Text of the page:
Cookies   I display ads to cover the expenses. See the privacy policy for more information. You can keep or reject the ads.

Video thumbnail
(Subtitle on screen: Professor Geoffrey S.D. Beach, Materials Science and Engineering)
The Materials Research Laboratory at MIT
is home to the MIT Materials Research,
Science and Engineering Center (MRSEC) –
a National Science Foundation supported program
that enables interdisciplinary research,
education and outreach efforts.
The MRL MRSEC oversees a suite of Shared Experimental Facilities
with cutting-edge tools that enable materials research
and enable us to train the next generation of materials scientists and engineers.
These facilities support over
a thousand users per year
both internally at MIT and externally across the nation.
The properties of a material depend on its structure
and the structure of material depends on how that material is processed.
In order to understand these relations,
we require the tools
that allow us to see structure at the atomic scale
to understand how a material behaves.
The X-ray Shared Experimental Facility at MIT allows us to do just that.
We can see the structural material down to its atomic scale
to figure out how that material works and why.
Welcome
to the MIT Materials Research Laboratory X-ray facility.
I'm Charles Settens, and I overlook the X-Ray facility.
We have a variety of pieces of equipment
in order to perform X-ray diffraction analyses
of anything from a powder sample
to a thin film
to an epitaxial thin film.
We are studying functional oxides of perovskite type largely and to some extent also
simpler binary oxides, and in these materials the properties can be
significantly dependent on the type and concentration of different imperfections
that we call point defects. This could be atoms missing from their lattice sites
or excess atoms where they normally are not.
Each of these different defect types
have a different lattice signature that we can detect by characterizing these
thin films using X-ray diffraction.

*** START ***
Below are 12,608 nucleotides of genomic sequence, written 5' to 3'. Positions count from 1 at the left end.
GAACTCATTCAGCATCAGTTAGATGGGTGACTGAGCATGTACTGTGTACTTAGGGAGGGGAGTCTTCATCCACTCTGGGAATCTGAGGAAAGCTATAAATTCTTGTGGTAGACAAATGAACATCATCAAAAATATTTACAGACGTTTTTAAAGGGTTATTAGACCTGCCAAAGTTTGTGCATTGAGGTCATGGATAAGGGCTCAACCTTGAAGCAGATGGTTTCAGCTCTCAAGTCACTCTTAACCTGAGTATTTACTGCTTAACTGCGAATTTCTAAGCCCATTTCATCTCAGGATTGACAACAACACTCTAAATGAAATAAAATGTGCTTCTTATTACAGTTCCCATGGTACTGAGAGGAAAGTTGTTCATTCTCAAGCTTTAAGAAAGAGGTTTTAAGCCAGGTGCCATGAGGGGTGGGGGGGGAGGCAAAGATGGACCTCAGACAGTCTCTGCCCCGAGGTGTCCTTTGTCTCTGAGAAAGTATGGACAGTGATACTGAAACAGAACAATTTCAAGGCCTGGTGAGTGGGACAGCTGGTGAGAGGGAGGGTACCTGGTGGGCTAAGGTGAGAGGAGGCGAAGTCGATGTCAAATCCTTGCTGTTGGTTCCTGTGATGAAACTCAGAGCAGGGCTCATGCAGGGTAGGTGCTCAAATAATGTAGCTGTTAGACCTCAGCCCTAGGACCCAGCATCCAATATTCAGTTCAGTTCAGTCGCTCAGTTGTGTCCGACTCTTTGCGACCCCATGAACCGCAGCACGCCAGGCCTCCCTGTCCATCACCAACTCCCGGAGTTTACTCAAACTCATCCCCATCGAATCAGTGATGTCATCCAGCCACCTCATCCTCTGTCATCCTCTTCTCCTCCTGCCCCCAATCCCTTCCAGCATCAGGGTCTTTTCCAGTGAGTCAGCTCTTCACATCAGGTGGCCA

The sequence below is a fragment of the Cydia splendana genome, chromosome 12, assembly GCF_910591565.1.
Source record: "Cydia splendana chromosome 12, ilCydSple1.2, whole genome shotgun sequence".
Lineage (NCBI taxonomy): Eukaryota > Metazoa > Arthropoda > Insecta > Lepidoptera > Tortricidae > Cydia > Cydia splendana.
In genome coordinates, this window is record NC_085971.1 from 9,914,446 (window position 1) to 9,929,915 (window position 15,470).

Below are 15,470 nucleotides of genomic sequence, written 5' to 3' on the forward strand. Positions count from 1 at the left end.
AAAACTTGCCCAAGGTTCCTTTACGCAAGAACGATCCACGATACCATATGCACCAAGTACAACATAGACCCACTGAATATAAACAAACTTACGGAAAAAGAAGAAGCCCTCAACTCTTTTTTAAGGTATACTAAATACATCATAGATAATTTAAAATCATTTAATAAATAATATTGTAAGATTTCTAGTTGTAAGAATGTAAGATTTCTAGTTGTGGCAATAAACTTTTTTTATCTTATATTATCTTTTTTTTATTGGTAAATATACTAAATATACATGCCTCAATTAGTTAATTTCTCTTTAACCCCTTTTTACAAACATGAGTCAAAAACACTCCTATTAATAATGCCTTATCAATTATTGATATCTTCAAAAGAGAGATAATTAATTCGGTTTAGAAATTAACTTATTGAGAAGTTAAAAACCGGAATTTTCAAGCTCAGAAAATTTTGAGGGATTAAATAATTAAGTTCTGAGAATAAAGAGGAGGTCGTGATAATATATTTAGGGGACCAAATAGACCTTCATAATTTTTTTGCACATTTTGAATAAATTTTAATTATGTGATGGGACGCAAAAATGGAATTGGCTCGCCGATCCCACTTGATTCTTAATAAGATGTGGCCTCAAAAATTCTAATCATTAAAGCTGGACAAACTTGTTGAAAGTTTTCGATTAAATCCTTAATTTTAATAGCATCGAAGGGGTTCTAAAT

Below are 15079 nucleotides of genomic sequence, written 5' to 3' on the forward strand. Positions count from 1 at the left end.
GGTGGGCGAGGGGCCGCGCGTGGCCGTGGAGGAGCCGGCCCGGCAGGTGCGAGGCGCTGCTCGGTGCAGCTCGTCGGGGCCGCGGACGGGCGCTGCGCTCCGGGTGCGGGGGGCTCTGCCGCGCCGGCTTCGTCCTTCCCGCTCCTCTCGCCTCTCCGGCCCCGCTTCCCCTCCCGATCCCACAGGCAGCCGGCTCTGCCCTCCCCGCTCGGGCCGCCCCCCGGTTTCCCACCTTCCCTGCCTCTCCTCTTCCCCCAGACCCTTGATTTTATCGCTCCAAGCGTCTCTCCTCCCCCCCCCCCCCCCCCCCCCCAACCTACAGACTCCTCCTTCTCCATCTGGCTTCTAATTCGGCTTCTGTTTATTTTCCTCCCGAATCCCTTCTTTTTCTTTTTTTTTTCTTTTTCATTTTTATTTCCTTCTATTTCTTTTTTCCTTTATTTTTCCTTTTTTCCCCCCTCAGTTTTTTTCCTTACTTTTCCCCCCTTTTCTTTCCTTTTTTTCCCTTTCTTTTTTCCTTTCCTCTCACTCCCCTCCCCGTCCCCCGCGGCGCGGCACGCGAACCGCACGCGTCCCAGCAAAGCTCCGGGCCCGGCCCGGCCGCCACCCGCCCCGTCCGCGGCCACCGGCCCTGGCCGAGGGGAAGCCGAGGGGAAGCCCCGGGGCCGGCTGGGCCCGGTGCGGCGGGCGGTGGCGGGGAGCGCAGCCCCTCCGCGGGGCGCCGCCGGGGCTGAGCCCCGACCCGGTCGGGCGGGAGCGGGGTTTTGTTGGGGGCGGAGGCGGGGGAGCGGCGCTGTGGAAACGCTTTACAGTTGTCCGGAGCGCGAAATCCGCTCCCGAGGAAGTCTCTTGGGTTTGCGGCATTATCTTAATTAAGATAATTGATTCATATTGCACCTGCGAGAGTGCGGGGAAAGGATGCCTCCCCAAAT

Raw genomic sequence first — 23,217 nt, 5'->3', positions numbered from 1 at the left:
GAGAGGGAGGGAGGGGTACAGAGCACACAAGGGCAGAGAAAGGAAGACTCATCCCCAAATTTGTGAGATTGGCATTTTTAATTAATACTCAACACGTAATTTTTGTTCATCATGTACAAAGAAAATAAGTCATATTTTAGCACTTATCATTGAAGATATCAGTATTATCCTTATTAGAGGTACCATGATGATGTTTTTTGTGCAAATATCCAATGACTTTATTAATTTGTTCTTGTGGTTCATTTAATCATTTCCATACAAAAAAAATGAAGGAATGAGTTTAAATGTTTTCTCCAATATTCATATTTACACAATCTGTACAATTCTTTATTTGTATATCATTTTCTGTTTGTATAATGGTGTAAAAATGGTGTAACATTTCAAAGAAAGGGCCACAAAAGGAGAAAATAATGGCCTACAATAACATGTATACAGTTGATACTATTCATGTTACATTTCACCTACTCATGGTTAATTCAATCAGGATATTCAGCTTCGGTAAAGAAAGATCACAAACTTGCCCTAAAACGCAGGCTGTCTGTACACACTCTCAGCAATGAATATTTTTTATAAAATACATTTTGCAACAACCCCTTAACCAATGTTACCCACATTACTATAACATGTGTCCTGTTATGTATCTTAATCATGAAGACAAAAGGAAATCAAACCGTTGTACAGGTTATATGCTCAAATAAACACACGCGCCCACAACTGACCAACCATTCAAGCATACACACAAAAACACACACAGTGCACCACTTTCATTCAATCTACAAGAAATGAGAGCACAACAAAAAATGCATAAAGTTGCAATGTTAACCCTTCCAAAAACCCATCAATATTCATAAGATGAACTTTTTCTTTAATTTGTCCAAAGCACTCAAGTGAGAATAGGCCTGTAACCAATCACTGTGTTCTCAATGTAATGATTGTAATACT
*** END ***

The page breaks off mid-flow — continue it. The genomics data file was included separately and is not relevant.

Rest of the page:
A primary use of the materials research
laboratory X-ray facility is powder diffraction.
To prepare a powder sample
we have to put it into a cavity
and make sure that the sample is
as flat as possible.
Polycrystals are ubiquitous within our world.
It turns out we're standing on polycrystalline material.
Most minerals are made of
polycrystalline material.
This lab analyzes polycrystalline materials
in order to find out the atomic composition.
I also teach practical research skills for X-ray crystallography
so that you can learn about the structure of materials at the atomic scale.
X-ray diffraction is a very powerful technique to reveal the microstructure of the system.
We study the electrical properties of different lithium-based materials.
This thin film that has been grown by pulsed laser deposition
on top of metallic electrode, we investigate a possible memory effect on this thin film.
It could be a new class of memristors.
It could be used as an advanced
computing element or information storage.
In the sample holder which is sealed,
we can perform the X-ray measurement without degradation of the film.
X-ray characterization is really pretty basic
to understand the relation between the
electrical properties of the system,
with the crystalline structure and microstructure.
Whereas most of the equipment in the facility is targeting hard materials,